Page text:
ESOL Resources


What is ESOL?

ESOL  (English for Speakers of Other Languages) is a program designed to meet the needs of students whom English is not their first language. ESOL (or ELL) students are any students whose first or primary language is not English. These students are identified upon enrollment.
Though there is an ESOL teacher to assist these students, there are things classroom teachers can do as well. Below are some resources to assist you when teaching ESOL students.

 Links for Classroom Teachers

Go To Strategies: A comprehensive Guide for scaffolding instruction for ESOL students in the classroom. It addresses all four language domains (speaking, listening, reading and writing), and offers researched based strategies for all levels of ESOL students. 

Tennessee ESL Resource Guide: A basic guide about ESOL Students, what ESOL students "Can Do" at each proficiency level, and helpful strategies to use in the classroom.

ESOL For the Classroom Teacher:  An extensive guide about ESOL instruction and how to meet these students' needs as well as a list of resources about the laws and ways to scaffold instruction.

iPad and Google Apps for ESOL Students

   There are literally thousands of educational apps on the market. Here are just of a few of the many available and what they do. Check the iTunes and Google Play store often to see what is available. (Most Apps are available now on both Apple and Android unless specified). A more comprehensive printable list is here: Printable ESOL Apps List.

 English Monstruo (available for Apple and Android): A free app that contains eight games designed to help students learn verb conjugation. It was created by at Cambridge University by researchers who examined the results of 200,000 exams to determine the words that give Spanish speakers the most difficulty. The games in the English Monstruo app contain activities such as fill-in-the-blank, sorting words and replacing incorrect words with correct words.

 Phrasalstein, (available for Apple and Android):  Was designed by Cambridge University to help students learn the meanings of phrasal verbs. It has a practice mode and a quiz mode. Translations of the meanings are available in Spanish, German, Italian, Russian and French.

Duolingo  (available for Apple,  Android and online):  A free service designed to help you learn Spanish, French, German, or Portuguese The activities include ones that help learn  you learn to read, listen to, and translate words and phrases.

American Wordspeller ESL:  Helps people with different dialects and languages find words in English based on their phonetic pronunciation. Users can type in how the word sounds to them, and the app helps them find the correct spelling and definition.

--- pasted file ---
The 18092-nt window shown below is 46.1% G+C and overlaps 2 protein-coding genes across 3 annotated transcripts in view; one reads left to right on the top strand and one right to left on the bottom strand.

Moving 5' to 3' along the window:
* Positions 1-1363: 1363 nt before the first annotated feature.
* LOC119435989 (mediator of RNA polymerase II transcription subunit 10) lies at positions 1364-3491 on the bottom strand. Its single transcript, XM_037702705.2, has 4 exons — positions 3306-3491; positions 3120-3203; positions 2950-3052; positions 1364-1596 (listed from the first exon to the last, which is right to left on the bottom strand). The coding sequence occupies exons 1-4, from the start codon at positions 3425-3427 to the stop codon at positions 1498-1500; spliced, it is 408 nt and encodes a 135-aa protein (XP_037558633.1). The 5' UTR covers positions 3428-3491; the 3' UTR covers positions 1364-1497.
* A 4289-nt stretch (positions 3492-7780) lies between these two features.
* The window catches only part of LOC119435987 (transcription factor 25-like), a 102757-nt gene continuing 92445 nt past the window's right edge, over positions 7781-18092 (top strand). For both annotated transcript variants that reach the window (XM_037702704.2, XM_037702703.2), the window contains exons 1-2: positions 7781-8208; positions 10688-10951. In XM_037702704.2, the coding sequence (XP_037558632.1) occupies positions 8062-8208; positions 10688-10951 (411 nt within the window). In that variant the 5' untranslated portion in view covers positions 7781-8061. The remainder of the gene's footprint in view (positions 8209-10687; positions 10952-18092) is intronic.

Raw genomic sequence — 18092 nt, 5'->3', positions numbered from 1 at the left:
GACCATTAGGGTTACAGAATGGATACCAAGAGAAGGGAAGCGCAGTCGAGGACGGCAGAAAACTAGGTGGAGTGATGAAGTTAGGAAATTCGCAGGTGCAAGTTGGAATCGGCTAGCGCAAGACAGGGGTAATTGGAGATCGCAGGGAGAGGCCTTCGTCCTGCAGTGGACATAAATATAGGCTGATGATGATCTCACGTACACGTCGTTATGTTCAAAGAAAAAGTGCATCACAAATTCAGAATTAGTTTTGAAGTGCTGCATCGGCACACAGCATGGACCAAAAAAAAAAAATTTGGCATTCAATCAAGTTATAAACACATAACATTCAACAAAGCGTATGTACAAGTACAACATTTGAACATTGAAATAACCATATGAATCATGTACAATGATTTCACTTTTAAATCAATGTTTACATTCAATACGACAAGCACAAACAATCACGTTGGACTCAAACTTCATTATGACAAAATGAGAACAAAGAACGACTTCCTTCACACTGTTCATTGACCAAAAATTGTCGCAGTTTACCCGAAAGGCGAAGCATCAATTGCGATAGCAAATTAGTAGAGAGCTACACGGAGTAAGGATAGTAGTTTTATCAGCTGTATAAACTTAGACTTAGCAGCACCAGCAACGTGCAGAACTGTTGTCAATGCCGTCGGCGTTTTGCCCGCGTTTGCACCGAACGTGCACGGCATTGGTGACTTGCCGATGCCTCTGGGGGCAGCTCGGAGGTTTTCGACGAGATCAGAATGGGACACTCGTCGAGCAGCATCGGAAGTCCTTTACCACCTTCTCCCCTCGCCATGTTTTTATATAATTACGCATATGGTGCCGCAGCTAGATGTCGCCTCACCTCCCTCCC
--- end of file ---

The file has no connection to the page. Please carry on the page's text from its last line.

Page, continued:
Learn English, ESL, TOEFL: This ESL app offers flashcards and a phrasebook that includes pictures, text, and correct audio pronunciation. Lessons can be tailored to all needs and levels of learning, including adults, children, beginners, and advanced.
 
Kidioms: Helps children understand idioms, especially those learning English as a second language. It breaks down the vocabulary into useful categories that many will find helpful, including by grade level.

Grammar Up: Focuses on Grammar skills and how to avoid common pitfalls.

Longman Dictionary:  is an innovative tool for keeping one of the best dictionaries at your fingertips with this app. There are a range of different add-ons contained within the app, including phrasal verbs, English-Japanese Dictionary, key words, and more.

Voxy:
  Offers English lessons based on the users based on your level, interests and goals. It also connects users with native English-speaking tutors whenever needed.

Educreations Interactive Whiteboard Takes an iPad and makes it an interactive whiteboard that is also recordable. Updates in the app have allowed new features to be developed that include the creation of an animated lesson, adding commentary to photos, and much more.



Google Apps and Extensions for ESOL

There are many helpful Google Apps and Extensions available on the Google Play Store. Here are a few of the many you may want to explore. For a more comprehensive presentation of the extensions and apps and what they are able to do, clickhere

Announcify- Allows any website to be read to the viewer. A real advantage of this is that students can read an article and have it read to them which is nice to check that their annunciation is correct. 

Select and Speak-Works much like Announcify, but instead of having the entire article read, the viewer can select sentences or paragraphs with which they are having difficulty to have read aloud. It can also be used to select short passages for students to have read to them.

TLDR (Too Long Didn't Read)- This is a free plugin  that summarizes any web article without leaving the webpage. The article can be shortened to 25%, 50%, and 75% of original article. It can summarize articles into English, Spanish, German and French. It can also help student find more articles about the same subject when doing research.

Read & Write for Google™ Students can
 hear words, passages, or whole documents read aloud with easy-to-follow dual color highlighting. They can also see the meaning of words explained with text and  have access to  picture  dictionaries for unfamiliar words.  This app can  translate into other many other languages, give suggestions for the current or next word as you type, turn words into text as students speak. It could be helpful when reading and writing in content areas.